Animal Activist Legal Defense Project
“Today’s animal rights movement is hindered by an unmet need: While relying heavily on activists and insiders to uncover wrongdoing and urge systemic reform, there has historically been a dearth of available legal support. The Animal Activist Legal Defense Project fundamentally alters this state of affairs, with significant and distinctive benefits for the future of the animal rights movement and for the future of animal well-being."
—Professor Justin Marceau, Director, Animal Activist Legal Defense Project
Free Media Training for Activists and Lawyers
April 5-6, 2024, the Animal Activist Legal Defense Project will hold a free media training for activists and lawyers. Registration is free and open to all. Please join us!
Your support of the Animal Activist Legal Defense Project enables the vital work of our in-house attorneys and staff to continue.
Or mail your gift to:
University of Denver, P.O. Box 910585, Denver, CO 80291-0585
Please be sure to note on your check that you direct your gift to the AALDP.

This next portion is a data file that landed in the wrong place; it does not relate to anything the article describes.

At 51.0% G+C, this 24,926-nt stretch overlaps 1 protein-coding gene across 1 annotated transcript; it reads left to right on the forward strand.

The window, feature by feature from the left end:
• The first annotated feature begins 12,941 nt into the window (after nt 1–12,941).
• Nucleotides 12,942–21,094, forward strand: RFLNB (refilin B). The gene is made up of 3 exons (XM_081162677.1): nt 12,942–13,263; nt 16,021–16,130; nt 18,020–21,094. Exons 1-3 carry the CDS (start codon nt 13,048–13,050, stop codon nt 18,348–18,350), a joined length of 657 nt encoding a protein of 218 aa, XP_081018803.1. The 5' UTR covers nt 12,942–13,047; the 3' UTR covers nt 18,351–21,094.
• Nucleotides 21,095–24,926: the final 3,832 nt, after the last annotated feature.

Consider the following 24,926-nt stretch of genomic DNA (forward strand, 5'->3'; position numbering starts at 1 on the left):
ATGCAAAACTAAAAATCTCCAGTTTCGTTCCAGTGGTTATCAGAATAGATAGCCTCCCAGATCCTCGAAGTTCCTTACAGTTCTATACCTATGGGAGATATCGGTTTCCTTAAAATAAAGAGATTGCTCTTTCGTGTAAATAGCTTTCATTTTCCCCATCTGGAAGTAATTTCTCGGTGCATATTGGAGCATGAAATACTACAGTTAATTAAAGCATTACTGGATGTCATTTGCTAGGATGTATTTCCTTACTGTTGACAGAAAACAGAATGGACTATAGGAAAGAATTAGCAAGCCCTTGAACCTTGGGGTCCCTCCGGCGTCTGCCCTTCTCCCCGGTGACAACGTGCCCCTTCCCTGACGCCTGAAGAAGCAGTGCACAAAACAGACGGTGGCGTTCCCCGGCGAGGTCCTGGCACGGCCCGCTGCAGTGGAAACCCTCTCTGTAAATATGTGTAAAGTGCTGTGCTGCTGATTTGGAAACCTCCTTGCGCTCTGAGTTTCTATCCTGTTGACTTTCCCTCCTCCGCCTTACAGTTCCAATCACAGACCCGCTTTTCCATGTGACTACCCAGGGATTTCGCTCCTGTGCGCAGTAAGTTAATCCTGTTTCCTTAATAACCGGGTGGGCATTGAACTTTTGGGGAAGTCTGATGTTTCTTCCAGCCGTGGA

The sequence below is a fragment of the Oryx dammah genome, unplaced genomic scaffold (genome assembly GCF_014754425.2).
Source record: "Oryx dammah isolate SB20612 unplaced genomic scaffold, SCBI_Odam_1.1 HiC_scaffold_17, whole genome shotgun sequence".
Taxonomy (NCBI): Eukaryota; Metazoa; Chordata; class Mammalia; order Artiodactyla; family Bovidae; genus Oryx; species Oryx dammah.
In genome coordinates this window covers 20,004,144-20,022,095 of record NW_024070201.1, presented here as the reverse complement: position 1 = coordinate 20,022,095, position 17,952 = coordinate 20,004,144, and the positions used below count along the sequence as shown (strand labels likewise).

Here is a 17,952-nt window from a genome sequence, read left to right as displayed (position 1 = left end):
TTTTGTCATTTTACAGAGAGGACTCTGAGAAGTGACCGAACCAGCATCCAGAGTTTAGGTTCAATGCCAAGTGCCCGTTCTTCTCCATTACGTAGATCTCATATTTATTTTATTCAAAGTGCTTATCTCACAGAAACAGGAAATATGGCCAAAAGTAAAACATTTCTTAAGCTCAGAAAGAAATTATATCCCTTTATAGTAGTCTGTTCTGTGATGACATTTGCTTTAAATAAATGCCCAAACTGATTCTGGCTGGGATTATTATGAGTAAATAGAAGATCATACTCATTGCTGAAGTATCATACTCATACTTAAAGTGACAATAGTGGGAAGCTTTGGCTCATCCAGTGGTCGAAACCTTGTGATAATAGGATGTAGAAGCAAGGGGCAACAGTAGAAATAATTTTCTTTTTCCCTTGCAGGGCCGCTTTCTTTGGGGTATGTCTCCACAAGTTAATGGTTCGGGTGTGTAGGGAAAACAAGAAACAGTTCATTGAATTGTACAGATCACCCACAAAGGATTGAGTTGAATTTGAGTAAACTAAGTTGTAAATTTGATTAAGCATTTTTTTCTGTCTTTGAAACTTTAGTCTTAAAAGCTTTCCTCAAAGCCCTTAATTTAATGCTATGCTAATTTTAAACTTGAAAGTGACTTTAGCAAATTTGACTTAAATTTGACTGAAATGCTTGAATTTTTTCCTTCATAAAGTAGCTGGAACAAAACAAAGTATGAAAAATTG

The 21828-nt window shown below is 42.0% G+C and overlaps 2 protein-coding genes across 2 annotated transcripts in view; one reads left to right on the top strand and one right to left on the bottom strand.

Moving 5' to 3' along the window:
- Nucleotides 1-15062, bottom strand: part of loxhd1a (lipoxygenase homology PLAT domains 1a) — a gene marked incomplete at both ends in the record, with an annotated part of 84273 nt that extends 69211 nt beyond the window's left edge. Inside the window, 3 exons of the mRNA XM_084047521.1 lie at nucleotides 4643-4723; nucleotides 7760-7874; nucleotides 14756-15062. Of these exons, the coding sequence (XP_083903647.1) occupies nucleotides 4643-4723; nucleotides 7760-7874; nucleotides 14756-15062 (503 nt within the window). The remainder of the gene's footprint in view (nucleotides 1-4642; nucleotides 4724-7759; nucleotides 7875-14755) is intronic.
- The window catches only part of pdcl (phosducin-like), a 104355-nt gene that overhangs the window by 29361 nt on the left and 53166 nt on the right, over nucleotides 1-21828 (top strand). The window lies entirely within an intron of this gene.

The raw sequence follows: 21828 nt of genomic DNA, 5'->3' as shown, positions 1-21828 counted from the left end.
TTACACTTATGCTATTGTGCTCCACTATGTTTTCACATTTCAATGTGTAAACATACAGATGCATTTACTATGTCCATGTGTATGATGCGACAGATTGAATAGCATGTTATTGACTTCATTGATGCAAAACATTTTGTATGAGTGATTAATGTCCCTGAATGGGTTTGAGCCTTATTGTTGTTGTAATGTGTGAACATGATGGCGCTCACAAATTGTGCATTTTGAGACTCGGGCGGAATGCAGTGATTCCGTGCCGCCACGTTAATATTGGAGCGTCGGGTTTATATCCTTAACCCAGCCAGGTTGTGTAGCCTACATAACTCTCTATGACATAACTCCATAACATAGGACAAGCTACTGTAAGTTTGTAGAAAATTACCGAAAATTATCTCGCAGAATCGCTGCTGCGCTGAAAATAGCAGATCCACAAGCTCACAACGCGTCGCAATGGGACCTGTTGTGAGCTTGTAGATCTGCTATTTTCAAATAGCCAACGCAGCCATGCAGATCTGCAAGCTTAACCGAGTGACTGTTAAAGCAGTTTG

In recent years, the animal rights movement has brought important and long overdue attention to the conditions in which animals are confined, caged, transported, abused, and killed. Yet for all their successes, animal activists continue to experience significant challenges in securing access to legal representation, including in critical areas such as free speech, civil rights, and criminal defense. The Animal Activist Legal Defense Project (AALDP) at the Sturm College of Law, directed by Professor Justin Marceau, is the only offering at any U.S. law school that provides legal advice and representation to animal activists. As such, the AALDP is the only course that trains future lawyers to represent activists seeking to advance the wellbeing of non-human animals.